Soil organic matter in the Netherlands : Quantification of stocks and flows in the top soil
Conijn, J.G. ; Lesschen, J.P. - \ 2015
Wageningen : Plant Research International, Business Unit Agrosystems Research (Report / Plant Research International 619) - 50
soil organic matter - carbon - nutrient balance - arable farming - arable land - netherlands - organisch bodemmateriaal - koolstof - voedingsstoffenbalans - akkerbouw - bouwland - nederland
Soil organic matter (SOM) and especially decreasing SOM are since many decades on the agenda of different stakeholders due to the importance of SOM for various issues ranging from local crop profitability to global climate change. Globally large amounts of organic carbon are stored in the soil and changes in the amount of SOM may sequester or release CO2 from/into the atmosphere. The global stock of soil organic carbon (SOC) in the upper 100 cm equals roughly two times the amount of carbon in the atmosphere and soil respiration equals circa ten times the release of carbon by burning fossil fuels. Other functions of SOM with a (more) local dimension relate to e.g. soil fertility, soil structure, soil erosion, regulation of soil water flows, plant productivity and maintenance of soil biodiversity. Declining SOM is considered as one of the most serious processes of soil degradation and has been identified as one of the main soil threats. Next to positive effects, decomposition of SOM may also have adverse effects by enhancing N2O and CH4 emissions, and releasing nutrients of which part is leached to surface and ground waters. In the Netherlands, the “Technische Commissie Bodem” (TCB) gives advice to the government on soil related issues and has recently developed an advice for the Dutch government on the effects of future trends (such as the biobased economy, climate change, safeguarding food productivity, water management) on soil functioning. As part of the information gathering underlying this advice, the TCB asked Plant Research International and Alterra to conduct a literature research of (a) SOM stocks, flows and recent trends, (b) variation and uncertainty in the data and (c) determination of areas of having/reaching low SOM levels in the Netherlands. In this study we have focussed on the top soil of 0-30 cm and mainly on soils under agricultural use. SOM in deeper soil layers may be important (e.g. globally the layer 30-100 cm contains approximately an equal amount of SOC as compared to the 0-30 cm layer), but due to lack of data this fell outside the scope of this study. The findings of this study have been presented to the working group “Koolstofstromen” of the TCB in three separate sessions in 2013-2014.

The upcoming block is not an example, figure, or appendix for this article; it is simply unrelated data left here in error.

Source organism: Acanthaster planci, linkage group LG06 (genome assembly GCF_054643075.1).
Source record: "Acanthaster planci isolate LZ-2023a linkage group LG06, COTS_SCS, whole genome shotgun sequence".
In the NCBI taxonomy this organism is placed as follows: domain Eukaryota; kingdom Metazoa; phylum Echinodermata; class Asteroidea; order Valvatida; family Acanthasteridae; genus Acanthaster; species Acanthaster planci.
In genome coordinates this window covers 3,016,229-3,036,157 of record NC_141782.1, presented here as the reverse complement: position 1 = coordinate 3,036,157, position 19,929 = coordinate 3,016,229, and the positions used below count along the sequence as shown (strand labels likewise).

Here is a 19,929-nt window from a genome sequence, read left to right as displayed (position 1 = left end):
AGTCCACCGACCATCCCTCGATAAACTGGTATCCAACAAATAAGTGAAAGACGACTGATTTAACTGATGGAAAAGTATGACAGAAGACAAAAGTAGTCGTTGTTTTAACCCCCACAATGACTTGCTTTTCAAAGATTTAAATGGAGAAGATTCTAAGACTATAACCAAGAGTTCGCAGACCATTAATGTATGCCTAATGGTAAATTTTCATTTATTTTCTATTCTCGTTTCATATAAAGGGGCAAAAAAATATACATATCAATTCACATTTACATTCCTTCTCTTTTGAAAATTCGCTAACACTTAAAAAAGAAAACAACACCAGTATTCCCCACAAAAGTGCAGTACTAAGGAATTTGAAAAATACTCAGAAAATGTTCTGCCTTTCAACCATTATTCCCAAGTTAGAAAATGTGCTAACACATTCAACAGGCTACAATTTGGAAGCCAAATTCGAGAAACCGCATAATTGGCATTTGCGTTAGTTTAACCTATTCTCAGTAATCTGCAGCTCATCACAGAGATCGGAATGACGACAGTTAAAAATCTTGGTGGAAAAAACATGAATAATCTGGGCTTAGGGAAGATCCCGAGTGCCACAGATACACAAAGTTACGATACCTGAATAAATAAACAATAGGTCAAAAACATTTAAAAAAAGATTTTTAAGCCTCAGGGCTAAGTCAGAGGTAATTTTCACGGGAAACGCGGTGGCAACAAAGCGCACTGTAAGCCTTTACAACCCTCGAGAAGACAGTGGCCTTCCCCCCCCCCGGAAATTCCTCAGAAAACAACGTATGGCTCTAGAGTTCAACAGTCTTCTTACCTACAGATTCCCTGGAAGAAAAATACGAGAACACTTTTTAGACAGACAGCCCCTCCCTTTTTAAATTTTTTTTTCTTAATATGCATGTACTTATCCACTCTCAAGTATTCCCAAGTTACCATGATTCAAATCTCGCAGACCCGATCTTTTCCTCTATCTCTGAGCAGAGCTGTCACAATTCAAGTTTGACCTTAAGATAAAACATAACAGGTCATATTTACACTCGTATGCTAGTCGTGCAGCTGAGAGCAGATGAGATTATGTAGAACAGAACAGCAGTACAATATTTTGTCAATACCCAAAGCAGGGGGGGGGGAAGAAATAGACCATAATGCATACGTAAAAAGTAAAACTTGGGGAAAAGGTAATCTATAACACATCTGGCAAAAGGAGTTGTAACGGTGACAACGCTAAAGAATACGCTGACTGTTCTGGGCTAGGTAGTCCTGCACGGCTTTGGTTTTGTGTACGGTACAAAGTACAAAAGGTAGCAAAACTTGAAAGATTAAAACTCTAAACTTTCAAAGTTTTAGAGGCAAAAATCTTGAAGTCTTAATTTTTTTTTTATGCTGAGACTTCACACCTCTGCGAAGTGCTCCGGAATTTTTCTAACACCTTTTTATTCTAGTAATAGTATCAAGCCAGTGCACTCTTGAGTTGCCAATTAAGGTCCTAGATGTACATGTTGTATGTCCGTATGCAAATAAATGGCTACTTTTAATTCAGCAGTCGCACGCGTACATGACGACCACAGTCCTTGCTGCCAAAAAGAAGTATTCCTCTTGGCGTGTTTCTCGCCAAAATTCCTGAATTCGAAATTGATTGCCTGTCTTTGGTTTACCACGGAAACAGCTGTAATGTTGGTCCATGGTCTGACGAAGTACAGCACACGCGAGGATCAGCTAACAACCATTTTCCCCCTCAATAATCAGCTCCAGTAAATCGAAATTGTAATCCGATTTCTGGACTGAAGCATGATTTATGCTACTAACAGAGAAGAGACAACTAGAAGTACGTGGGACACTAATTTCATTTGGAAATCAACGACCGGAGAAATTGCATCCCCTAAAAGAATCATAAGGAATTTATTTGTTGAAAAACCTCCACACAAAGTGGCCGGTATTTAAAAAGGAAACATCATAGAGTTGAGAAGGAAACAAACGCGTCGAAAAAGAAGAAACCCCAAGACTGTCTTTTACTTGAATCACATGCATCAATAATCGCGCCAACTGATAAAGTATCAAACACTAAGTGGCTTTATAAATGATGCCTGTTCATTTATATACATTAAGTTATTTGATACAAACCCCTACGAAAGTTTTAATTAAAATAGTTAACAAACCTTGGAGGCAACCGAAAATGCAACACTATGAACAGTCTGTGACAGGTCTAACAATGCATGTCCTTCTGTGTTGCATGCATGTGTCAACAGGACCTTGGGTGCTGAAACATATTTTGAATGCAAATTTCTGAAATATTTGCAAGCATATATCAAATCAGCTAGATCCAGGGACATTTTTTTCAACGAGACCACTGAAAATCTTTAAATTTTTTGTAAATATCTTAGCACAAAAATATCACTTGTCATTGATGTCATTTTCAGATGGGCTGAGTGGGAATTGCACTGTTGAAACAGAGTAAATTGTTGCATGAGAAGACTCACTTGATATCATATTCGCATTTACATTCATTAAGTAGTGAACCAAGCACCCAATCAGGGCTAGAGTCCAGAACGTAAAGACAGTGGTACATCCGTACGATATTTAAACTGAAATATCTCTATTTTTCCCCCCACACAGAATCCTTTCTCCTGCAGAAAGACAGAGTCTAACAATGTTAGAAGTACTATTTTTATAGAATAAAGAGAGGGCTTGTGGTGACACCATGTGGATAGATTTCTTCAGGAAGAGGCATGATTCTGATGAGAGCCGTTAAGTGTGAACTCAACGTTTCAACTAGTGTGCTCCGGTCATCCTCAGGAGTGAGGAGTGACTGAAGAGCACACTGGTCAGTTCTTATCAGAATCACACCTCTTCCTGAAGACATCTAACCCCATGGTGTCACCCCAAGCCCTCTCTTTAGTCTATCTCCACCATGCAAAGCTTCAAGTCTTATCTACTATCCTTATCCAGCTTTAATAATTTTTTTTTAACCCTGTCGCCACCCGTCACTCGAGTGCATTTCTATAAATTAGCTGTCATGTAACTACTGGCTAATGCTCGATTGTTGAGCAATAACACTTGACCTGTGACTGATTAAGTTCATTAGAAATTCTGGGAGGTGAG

KringloopWijzer moet inspireren
Haan, M.H.A. de; Aarts, H.F.M. - \ 2015
Grondig : vakblad voor de cumelasector, specialisten in groen, grond en infra (2015)5. - ISSN 2210-3260 - p. 40 - 41.
akkerbouw - kringlopen - stikstofkringloop - veehouderij - milieueffect - gewasopbrengst - mineralenopname - bemesting - fosfaat - koolstof - arable farming - cycling - nitrogen cycle - livestock farming - environmental impact - crop yield - mineral uptake - fertilizer application - phosphate - carbon
De komende jaren moeten melkveehouders verplicht gaan werken met de KringloopWijzer. Dat heeft als doel ze bewuster te maken van hun bedrijfsprestaties en de manier waarop ze de mineralenstroom kunnen sturen. In dit artikel leggen de grondleggers van het systeem uit hoe de KringloopWijzer werkt en waarom dit voor loonbedrijven van belang is.
Plantsensoren geschikt gemaakt voor toepassing op tuinbouwbedrijf : de pratende plant rukt op
Steppe, K. ; Heuvelink, E. ; Kierkels, T. - \ 2015
Onder Glas 12 (2015)11. - p. 20 - 21.
tuinbouw - glastuinbouw - sensors - fotosynthese - droogte - gewassen, groeifasen - stengels - waterbalans - koolstof - suikers - gewasmonitoring - horticulture - greenhouse horticulture - sensors - photosynthesis - drought - crop growth stage - stems - water balance - carbon - sugars - crop monitoring